MILWAUKEE — State school Superintendent Tony Evers wants an investigation into campaign related emails sent on tax funded computers by his April election opponent Lowell Holtz.
At a WisPolitics.com forum at UW-Milwaukee Monday, Holtz says he wasn't sure if the email broke state law, but he'll "own it" if it did. Holtz sent the email when he was superintendent of the Whitnall School District, seeking support for his possible candidacy. He also noted Evers emailed a Green Bay education official's computer to ask for help in planning a campaign fundraiser back in 2009 which Evers said he was fined. Evers also said he was pressing the Holtz email because "integrity matters."
Central Wis. police aim to ease deportation fears
ABBOTSFORD — Law enforcement agencies in central Wisconsin are making an extra effort to reach out to people in the Latino community to address possible anxiety over the U.S. Department of Homeland Security's deportation efforts.
The Wausau Daily Herald reports that authorities are reassuring Latinos that police officers and county deputies aren't acting as agents of U.S. Immigration and Customs Enforcement. Authorities are concerned immigrants might refuse to call police if they're witnesses of victims of crimes, out of fear that local officers will detain them if they lack proper documents to be in the country legally.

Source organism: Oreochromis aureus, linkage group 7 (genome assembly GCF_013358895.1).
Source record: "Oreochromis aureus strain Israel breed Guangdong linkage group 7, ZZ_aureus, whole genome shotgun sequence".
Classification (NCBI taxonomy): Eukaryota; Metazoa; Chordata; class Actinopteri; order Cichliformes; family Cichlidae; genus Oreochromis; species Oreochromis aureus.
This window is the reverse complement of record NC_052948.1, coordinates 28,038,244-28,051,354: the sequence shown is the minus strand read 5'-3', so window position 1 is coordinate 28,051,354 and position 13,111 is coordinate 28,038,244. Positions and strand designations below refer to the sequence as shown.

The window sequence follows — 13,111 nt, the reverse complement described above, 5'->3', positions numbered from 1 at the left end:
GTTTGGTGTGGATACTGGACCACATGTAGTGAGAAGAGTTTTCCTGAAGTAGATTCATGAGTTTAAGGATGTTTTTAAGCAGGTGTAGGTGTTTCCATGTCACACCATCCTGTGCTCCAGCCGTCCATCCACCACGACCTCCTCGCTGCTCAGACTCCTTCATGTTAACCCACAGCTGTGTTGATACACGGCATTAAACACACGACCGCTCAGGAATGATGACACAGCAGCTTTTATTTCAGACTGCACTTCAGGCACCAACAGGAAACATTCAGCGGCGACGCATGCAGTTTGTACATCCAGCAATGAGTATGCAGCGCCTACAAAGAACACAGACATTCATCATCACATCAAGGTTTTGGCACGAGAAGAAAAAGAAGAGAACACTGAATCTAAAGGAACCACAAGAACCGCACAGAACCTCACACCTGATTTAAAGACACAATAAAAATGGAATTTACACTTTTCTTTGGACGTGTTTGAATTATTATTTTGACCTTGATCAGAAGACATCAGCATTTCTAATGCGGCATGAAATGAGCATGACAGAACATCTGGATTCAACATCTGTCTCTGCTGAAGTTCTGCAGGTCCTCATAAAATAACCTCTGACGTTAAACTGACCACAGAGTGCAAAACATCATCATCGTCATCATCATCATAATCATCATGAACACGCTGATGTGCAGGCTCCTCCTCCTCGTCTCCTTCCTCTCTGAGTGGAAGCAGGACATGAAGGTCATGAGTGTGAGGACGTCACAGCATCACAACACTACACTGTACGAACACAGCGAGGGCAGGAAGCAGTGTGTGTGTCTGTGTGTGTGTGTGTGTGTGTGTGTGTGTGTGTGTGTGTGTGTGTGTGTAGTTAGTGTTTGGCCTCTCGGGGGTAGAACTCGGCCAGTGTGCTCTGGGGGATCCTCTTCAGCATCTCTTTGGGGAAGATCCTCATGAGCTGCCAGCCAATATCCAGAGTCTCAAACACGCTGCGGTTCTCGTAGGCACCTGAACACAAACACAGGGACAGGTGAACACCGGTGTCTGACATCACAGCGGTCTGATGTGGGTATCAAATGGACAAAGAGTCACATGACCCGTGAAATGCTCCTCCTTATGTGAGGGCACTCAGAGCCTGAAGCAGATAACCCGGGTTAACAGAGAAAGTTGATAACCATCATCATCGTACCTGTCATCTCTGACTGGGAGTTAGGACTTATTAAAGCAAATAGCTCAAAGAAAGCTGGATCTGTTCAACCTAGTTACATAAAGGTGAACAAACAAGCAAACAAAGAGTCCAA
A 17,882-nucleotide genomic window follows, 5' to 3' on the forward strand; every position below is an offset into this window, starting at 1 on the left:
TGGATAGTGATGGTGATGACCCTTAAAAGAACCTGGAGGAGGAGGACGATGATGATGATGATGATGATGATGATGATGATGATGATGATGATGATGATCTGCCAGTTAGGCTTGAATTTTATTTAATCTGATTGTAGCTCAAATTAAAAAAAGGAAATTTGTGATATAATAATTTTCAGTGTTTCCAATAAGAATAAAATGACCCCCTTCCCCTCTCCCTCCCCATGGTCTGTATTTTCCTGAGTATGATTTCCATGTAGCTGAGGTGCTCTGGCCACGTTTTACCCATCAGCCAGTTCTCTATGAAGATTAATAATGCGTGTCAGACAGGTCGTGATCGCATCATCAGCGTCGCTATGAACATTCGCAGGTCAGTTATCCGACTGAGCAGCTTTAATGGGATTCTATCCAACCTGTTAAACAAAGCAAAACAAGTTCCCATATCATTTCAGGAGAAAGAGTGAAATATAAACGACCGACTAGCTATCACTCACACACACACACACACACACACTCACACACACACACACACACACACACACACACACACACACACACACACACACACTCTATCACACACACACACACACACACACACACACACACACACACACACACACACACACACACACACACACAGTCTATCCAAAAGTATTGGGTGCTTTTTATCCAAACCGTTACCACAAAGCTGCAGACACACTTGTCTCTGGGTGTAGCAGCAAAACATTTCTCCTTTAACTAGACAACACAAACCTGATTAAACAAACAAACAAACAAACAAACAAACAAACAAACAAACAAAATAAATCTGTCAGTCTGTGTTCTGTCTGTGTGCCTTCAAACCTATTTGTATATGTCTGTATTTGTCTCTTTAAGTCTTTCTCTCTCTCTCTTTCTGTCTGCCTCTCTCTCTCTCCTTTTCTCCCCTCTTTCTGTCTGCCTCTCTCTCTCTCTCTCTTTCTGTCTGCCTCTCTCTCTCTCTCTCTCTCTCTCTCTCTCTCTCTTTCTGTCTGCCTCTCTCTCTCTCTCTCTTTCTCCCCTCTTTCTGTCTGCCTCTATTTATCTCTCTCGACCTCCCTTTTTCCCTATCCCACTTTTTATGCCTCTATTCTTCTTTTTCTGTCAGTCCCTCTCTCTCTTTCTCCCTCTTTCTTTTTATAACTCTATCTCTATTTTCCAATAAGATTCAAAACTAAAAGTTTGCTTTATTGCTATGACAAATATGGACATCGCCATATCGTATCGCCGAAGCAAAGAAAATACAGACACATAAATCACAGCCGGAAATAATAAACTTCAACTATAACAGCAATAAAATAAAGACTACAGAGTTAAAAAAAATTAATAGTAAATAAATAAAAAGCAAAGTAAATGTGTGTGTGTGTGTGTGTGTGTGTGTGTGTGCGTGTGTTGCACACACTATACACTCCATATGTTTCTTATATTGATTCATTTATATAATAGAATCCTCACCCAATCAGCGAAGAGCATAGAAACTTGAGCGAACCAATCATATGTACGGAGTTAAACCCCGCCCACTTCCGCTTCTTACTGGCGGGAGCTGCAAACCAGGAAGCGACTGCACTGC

State investigating Lincoln County officer-involved shooting
MERRILL — The state Justice Department is investigating a shooting death by a sheriff's deputy in north central Wisconsin.
Lincoln County officials have not said much about the incident, which occurred Monday night west of Merrill near an intersection in the town of Corning. The deputy is said to be OK — but nothing has been said about a suspect except that the person died.
It's the second fatal law enforcement shooting in seven months in Lincoln County. Four officers from Lincoln and Langlade counties were cleared of wrongdoing after they returned fire during a standoff last July, killing 50-year-old Scot Minard of Eagle River.
Milwaukee's 2017 murder rate up double from last year
MILWAUKEE — Nineteen people have been killed in Milwaukee so far in 2017.
That's more than twice the number of murder victims from the same time last year. Police released the names of the city's two latest victims Monday, and officials say they're still looking for suspects in both. Twenty-five-year-old Jamel Jenkins died last Friday afternoon after being shot while sitting in a vehicle on Milwaukee's north side. Police say 14-year-old Chrisima Murry was shot last Thursday night during a fight in a northwest side neighborhood.